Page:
Intel unveils Quark, Bay Trail and 14nm Broadwell
September 11, 2013 // 9:15 a.m.
Intel's annual Developer Forum kicked off last night with a keynote speech from new chief executive Brian Krzanich, featuring as its highlights the first demonstration of a 14nm part and the announcement of the Quark chip for embedded platforms.
Taking the keynote stage at the IDF in San Francisco for the first time as chief executive, Krzanich outlined his plans for Intel's future growth. 'Innovation and industry transformation are happening more rapidly than ever before, which play to Intel’s strengths,' he told the audience. 'We have the manufacturing technology leadership and architectural tools in place to push further into lower power regimes. We plan to shape and lead in all areas of computing.'
The keynote may have described the company's aims in, as Krzanich claims, all areas of computing, but the company's renewed focus on extremely low-power parts, system-on-chip (SoC) designs and the embedded market was clear to see. Krzanich confirmed the impending launch of Bay Trail, a 22nm SoC designed primarily for tablets and hybrid devices but with a view to powering future form factors as well. 'Smartphones and tablets are not the end-state,' he claimed. 'The next wave of computing is still being defined. Wearable computers and sophisticated sensors and robotics are only some of the initial applications.'
Krzanich also demonstrated the first officially public example of a Broadwell device. Taking the form of a laptop, the Broadwell system featured a 14nm chip which, Intel claims, is ready to head into mass production by the end of the year. The process shrink will bring improved performance, reduced power draw and the promise of passively-cooled fan-free models of Core i3 and Core i5 chips.
The big surprise of the keynote, however, was the Quark. An extremely low-power processor design, the Quark is taking aim firmly at the embedded computing market with a focus on beating ARM microprocessors and even dedicated microcontrollers from the like of Atmel and Texas Instruments. The Quark, Krzanich explained, will have as its focus areas of computing where traditional processors are ill-suited, including Internet of Things (IoT) sensor networks, wearable computing systems and even in-body medical devices. To prove his company's focus, Krzanich even demonstrated a wearable computing device in the form of a bracelet - which, he claimed, will turn into a reference design in due course.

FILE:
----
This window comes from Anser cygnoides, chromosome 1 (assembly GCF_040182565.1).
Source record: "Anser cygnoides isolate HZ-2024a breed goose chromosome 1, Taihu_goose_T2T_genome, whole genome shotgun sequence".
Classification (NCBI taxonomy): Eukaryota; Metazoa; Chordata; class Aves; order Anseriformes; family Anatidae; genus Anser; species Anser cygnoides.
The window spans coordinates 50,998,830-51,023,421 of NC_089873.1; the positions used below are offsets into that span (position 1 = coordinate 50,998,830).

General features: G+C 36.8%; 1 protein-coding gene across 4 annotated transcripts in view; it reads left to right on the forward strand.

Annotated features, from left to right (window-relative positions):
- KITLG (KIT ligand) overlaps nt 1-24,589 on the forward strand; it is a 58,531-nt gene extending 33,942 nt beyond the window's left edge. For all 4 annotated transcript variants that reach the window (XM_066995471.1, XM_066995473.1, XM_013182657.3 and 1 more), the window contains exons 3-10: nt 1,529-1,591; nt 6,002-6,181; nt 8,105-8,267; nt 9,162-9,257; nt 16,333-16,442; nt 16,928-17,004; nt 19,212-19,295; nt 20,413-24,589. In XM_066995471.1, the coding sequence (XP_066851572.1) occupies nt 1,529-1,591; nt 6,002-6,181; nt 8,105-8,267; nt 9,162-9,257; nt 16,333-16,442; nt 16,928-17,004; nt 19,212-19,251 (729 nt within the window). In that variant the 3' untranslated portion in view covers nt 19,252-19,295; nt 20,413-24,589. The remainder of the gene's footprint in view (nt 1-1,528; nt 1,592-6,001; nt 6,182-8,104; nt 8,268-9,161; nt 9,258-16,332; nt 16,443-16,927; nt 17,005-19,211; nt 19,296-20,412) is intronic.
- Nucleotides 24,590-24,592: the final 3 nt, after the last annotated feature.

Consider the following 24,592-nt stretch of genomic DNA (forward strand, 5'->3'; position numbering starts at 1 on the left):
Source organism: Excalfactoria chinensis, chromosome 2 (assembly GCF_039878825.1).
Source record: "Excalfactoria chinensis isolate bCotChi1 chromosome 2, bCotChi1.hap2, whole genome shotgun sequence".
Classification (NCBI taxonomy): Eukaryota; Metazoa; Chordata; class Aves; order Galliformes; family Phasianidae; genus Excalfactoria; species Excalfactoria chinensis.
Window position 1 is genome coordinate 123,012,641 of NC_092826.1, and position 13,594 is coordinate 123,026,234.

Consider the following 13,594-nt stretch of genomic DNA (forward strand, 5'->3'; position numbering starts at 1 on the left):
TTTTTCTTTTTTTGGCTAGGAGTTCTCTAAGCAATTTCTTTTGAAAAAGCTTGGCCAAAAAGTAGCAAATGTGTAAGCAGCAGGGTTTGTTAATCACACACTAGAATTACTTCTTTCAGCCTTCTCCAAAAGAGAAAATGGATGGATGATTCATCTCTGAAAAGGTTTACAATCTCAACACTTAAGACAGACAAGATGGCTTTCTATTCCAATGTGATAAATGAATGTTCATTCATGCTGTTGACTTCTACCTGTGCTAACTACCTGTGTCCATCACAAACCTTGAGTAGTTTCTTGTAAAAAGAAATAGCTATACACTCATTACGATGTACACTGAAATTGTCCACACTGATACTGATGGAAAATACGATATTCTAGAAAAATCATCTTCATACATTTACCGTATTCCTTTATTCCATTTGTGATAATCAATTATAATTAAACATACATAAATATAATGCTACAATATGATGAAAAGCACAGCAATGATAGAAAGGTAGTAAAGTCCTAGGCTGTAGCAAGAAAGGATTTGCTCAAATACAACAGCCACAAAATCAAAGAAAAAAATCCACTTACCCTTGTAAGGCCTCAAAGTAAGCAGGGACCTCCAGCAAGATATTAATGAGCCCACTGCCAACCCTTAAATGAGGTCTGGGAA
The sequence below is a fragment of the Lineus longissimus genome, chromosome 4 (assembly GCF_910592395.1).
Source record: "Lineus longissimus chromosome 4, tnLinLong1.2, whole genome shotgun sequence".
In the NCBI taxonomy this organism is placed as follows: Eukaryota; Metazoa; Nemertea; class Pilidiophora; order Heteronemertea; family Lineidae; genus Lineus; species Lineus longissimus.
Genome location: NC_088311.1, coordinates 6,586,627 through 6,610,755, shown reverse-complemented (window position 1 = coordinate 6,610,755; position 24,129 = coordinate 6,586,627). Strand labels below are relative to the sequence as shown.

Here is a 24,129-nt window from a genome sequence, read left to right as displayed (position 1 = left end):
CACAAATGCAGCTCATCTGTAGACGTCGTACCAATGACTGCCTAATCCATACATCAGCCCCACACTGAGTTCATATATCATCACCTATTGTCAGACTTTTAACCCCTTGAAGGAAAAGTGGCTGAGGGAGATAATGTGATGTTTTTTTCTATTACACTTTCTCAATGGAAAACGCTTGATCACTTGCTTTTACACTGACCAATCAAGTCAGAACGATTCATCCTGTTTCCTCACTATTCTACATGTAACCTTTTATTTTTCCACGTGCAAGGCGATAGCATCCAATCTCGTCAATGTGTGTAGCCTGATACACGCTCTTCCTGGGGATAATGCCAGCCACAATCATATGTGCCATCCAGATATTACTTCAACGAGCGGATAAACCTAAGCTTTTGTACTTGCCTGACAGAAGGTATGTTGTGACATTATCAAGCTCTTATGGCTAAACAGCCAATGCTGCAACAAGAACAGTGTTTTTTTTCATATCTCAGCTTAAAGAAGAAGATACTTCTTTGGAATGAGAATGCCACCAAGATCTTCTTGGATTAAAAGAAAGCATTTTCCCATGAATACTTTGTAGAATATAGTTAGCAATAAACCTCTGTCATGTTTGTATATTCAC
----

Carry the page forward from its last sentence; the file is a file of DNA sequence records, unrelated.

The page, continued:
The Quark family are SoC designs, boasting a core footprint one-fifth the size of Intel's Silvermont Atom parts and a power draw around 90 per cent lower. As you might expect from Intel, the chip is based on a subset of the x86 architecture - specifically, the Pentium instruction set architecture - and will initially, interestingly, be produced on a 32nm process node. This will, naturally, drop in-line with the company's natural production progression.
The most interesting feature of the Quark isn't found in the hardware: Krzanich also announced that the part would be 'fully synthesisable,' meaning, like ARM's IP-based offerings, the chip can be customised. Unlike ARM, however, Intel has no plans to allow third parties to build their own Quark parts under licence. 'If companies have their own IP then we can support them,' Krzanich claimed, before admitting that Quark manufacturing will be an exclusive Intel preserve.
Other highlights of the speech included the demonstration of Intel's next-generation Merrifield Atom SoC running alongside an XMM 7160 Long Term Evolution (LTE) modem ahead of its launch in 2014, second-generation 64-bit Atom C2000 parts for microservers, refreshed Xeon E5-2600 v2 chips and a promise from Intel President Renée James that Intel will continue to focus on high-performance computing (HPC) and supercomputer markets even as it enters into a bitter battle with ARM at the embedded end of the market.